If you have a period where the venue isn’t open or there’s a specific period of time set aside for the ‘room turnaround,’ please take into consideration that it will take the DJ time to get the equipment into the room and installed. If DJs could make the equipment magically appear, they would do so, but that’s not the case. If the staff in the venue only open up 15 minutes before your event is supposed to start or if it only takes them 15 minutes to change some tablecloths in the room turnaround, it may not be possible for your DJ to start at the time you want because of the logistics involved in getting ready.

If an event, like a wedding, is running late, you can’t make up time lost earlier in the day by expecting the DJ to be ready to go in a matter of minutes. So, it’s vital that you are as accurate as possible on the start and end times. If you have been advised by someone outside of the industry that it only takes 15 minutes for a DJ to get into the room and set their equipment up, ask the DJ you’re contacting how long it takes them. Leave that vital bit of information to the experts from the entertainment field.

Expected Number of Guests

Why would the DJ need to know how many people are attending the event?

A small intimate event won’t need a large sound and lighting system and your DJ will decide what equipment is necessary for your party. While on the other hand a large event may need a different approach for the size of the room or the number of guests. A professional DJ who receives a quotation request for an event for 400 people may not have the equipment necessary for that many attendees. They may have the contacts within the industry to source that level of equipment and that will be factored into their quote.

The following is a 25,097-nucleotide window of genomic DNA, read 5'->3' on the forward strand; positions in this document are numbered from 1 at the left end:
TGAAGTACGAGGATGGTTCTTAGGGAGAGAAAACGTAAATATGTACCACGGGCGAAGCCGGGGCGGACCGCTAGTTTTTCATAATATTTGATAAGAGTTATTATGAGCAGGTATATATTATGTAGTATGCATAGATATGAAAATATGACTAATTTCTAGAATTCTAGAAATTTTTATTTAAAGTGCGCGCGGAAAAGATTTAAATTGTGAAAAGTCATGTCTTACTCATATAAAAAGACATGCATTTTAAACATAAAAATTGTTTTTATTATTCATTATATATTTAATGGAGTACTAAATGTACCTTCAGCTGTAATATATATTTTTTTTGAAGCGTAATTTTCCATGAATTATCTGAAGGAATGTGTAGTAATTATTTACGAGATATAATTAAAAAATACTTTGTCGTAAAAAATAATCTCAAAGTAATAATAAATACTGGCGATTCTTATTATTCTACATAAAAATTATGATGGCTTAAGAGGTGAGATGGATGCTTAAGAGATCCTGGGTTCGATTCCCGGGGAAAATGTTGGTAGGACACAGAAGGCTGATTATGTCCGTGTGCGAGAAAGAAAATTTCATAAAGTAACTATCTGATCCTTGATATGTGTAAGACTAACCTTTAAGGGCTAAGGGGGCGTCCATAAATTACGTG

It’s another reason why there’s no standard price for a service provider like a DJ. A DJ who takes on an event with hundreds of people with a pair of speakers will not cut the mustard.

Contact Details

E-mail is a great method of communication, but there are times when things can be better explained over the phone or face to face. By giving the DJ a contact number, they will allow you both to open up another channel of communication that, if it suits you, could lead to an informal meeting to discuss things further. Gaining the confidence to hire the right DJ for your event is a vital part of your decision

If a DJ goes into hard-sell tactics, negative marketing or scaremongering, you’re probably going to be put off by that person and you may only pick up on that if you chat to them. If the DJ listens to your thoughts and wishes for your party, they may have some ideas or suggestions that you may not have considered before. DJs work week in week out and know the ins and outs of the business better than anyone else, so use their knowledge and experience to your advantage because that’s what you should be paying for.

Any Other Information

Do you have any specific requirements that the DJ should be aware of?  For example, if the event is a surprise party, please make sure the DJ knows that. You wouldn’t want the DJ to call you about the event and find that they’ve been put through to the person you’re organising the event for. The cat will be out of the bag at that point.

So, there’s a brief guide to the information you should have at hand before you contact a DJ for your party. The guidance doesn’t end here because we have a list of questions you may want to consider asking your DJ and that can be found in the following article: What Questions Should I Ask A DJ?